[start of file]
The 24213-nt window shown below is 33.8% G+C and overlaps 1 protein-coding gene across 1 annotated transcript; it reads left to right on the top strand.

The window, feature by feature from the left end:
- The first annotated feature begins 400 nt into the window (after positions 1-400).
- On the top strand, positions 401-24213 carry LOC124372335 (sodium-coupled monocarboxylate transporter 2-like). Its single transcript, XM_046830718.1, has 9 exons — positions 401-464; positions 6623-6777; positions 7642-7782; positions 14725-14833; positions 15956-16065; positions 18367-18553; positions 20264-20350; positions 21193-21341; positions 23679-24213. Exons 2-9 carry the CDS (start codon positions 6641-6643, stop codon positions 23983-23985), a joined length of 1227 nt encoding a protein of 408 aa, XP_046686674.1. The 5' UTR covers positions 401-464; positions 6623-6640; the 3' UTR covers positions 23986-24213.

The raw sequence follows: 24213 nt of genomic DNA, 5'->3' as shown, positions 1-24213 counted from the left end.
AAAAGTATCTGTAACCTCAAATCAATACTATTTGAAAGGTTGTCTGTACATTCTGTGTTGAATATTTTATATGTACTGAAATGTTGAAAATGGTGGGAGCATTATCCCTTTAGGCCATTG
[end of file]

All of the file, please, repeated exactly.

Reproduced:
The 24213-nt window shown below is 33.8% G+C and overlaps 1 protein-coding gene across 1 annotated transcript; it reads left to right on the top strand.

The window, feature by feature from the left end:
- The first annotated feature begins 400 nt into the window (after positions 1-400).
- On the top strand, positions 401-24213 carry LOC124372335 (sodium-coupled monocarboxylate transporter 2-like). Its single transcript, XM_046830718.1, has 9 exons — positions 401-464; positions 6623-6777; positions 7642-7782; positions 14725-14833; positions 15956-16065; positions 18367-18553; positions 20264-20350; positions 21193-21341; positions 23679-24213. Exons 2-9 carry the CDS (start codon positions 6641-6643, stop codon positions 23983-23985), a joined length of 1227 nt encoding a protein of 408 aa, XP_046686674.1. The 5' UTR covers positions 401-464; positions 6623-6640; the 3' UTR covers positions 23986-24213.

The raw sequence follows: 24213 nt of genomic DNA, 5'->3' as shown, positions 1-24213 counted from the left end.
AAAAGTATCTGTAACCTCAAATCAATACTATTTGAAAGGTTGTCTGTACATTCTGTGTTGAATATTTTATATGTACTGAAATGTTGAAAATGGTGGGAGCATTATCCCTTTAGGCCATTG